When British scientists first laid eyes on the platypus in the late 18th century, some of them thought the specimen — sent back from its native Australia — must be a hoax. "It naturally excites the idea of some deceptive preparation by artificial means," English zoologist George Shaw wrote in 1799.
Shaw was the first to publish a scientific description of what turned out to be a very real creature.
Reading what he wrote more than 200 years ago, it's easy to see why Shaw was initially skeptical about the creature he'd examined: "Of all the Mammalia yet known it seems the most extraordinary in its conformation; exhibiting the perfect resemblance of the beak of a Duck engrafted on the head of a quadruped."
In other words: The creature's beak perfectly resembled that of a duck, and the body seemed awfully close to that of an otter or beaver. It was plausible, Shaw thought, that some punk had collected the bill of a duck and an otter or mole's body, then shipped it off from Australia as a joke.
It was only with "the most minute and rigid examination," Shaw wrote, that "we can persuade ourselves of it being the real beak and snout of a quadruped." Based on the specimen, Shaw guessed that "it must be resident in watery situations," noting its bill and webbed feet. He also guessed that the creature "has the habits of digging or burrowing in the banks of rivers, or under ground; and that its food consists of aquatic plants and animals. This is all that can at present be reasonably guessed at."
Shaw also produced the first published illustration of the platypus, based in part on a then-unpublished sketch from New South Wales governor John Hunter:
Shaw's rather accurate description of the creature is kind of remarkable, given that the specimen he was given to examine was hardly pristine. He was sent a "dried skin with a desiccated and hardened 'bill' so unlike the soft, flexible bill of the living animal," biologist Brian K. Hall wrote in a great 1999 BioScience article that outlined the lengthy debate over the platypus.
Shaw had only one theory of several about the animal, as Hall notes:
"Ornithorhynchus greatly puzzled and agitated naturalists of the day. Was it a mammal, as Shaw thought? Did it represent a new group of animals? Could it be a “missing link” between two well-known groups, especially between reptiles and mammals? Did it represent a new class of vertebrates, as the French anatomist Etienne Geoffroy Saint-Hilaire maintained? Or was it a hoax, as many suspected and as Shaw himself wondered, even as he wrote the initial description? Did the females lay eggs, as birds and many reptiles do? Or did they give birth to live young, as mammals do?"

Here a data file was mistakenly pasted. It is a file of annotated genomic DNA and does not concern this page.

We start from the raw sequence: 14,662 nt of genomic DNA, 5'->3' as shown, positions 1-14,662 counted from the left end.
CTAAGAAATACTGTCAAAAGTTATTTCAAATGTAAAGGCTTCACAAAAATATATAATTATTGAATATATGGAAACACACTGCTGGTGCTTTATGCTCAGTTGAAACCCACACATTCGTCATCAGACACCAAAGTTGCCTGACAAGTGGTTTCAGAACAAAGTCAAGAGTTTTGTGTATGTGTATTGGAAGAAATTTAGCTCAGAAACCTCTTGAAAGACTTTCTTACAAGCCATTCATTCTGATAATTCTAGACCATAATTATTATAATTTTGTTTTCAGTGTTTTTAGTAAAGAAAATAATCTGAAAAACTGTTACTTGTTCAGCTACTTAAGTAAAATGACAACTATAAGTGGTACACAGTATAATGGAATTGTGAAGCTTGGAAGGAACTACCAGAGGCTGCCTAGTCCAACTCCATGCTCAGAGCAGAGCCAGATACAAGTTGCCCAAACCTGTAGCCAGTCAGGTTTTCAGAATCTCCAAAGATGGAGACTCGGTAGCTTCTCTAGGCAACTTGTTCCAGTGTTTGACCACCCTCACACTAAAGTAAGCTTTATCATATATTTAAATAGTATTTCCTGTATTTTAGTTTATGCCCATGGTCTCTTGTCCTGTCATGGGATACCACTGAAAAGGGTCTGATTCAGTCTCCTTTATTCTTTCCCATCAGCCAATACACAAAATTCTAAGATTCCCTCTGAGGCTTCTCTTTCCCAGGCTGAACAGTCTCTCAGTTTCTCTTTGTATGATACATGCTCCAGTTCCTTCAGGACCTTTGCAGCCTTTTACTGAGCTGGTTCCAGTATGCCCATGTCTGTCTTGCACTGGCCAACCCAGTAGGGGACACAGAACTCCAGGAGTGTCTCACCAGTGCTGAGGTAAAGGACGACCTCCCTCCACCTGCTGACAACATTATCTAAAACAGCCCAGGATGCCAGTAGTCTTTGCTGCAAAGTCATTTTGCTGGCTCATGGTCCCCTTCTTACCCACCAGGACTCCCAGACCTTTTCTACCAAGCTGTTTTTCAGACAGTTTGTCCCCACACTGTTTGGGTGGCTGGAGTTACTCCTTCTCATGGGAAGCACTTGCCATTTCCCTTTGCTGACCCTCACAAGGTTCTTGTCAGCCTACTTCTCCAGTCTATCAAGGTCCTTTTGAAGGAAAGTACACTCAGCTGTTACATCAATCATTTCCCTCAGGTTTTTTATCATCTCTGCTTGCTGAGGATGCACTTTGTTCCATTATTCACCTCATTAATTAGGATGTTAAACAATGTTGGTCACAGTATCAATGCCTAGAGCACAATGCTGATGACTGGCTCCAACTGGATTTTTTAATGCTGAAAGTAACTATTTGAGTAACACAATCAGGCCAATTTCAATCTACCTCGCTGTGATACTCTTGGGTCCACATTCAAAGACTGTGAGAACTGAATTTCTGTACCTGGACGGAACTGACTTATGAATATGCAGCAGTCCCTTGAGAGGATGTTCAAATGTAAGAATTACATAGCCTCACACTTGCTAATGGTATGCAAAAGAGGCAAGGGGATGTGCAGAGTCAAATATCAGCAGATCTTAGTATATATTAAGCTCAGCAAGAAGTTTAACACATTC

It wasn't easy to decide what to make of this creature, especially as the descriptions of its behavior and characteristics grew more seemingly bizarre to researchers halfway around the globe.
As Hall notes, anatomist Robert Knox argued in 1823 that skepticism of the platypus came from an existing skepticism of "eastern" countries, through which the early platypus samples passed on their way back to England:
"They reached England by vessels which had navigated the Indian seas, a circumstance in itself sufficient to rouse the suspicions of the scientific naturalist, aware of the monstrous impostures which the artful Chinese had so frequently practised on European adventurers; in short, the scientific felt inclined to class this rare production of nature with eastern mermaids and other works of art; but these conjectures were immediately dispelled by an appeal to anatomy."
(In case you recognized the name: Yes, the Robert Knox quoted above is that Robert Knox, an infamous buyer of human remains.)
It took nearly a century for scientists to figure out for certain whether the platypus laid eggs, Hall adds, even though Aboriginal Australian tribes had known that for ages, along with the fact that the males of the species are venomous (another point of debate among Western experts).
The drive to settle the egg question at one point seemed to pose a threat to the existence of the platypus as a species, as the Australian Museum's first curator George Bennett wrote in 1860:
"Unless the hand of man be stayed from their destruction, the Ornithorhynchus and the Echidna, the Emeu and the Megapodius, like the Dodo, Moa and Notornis, will shortly exist only in the pages of the naturalist."
Bennett spent much of his study of the platypus devoted to disproving the idea that the creature laid eggs, Hall writes.
Two hundred years after its first encounter with Western scientists, a genome analysis helped to unravel more questions surrounding how the platypus came to be: researchers determined, for instance, that venomous reptiles and the venomous male platypus developed the characteristic independently of each other, but from the same set of genes.
MORE READING: First ever evidence of a swimming, shark-eating dinosaur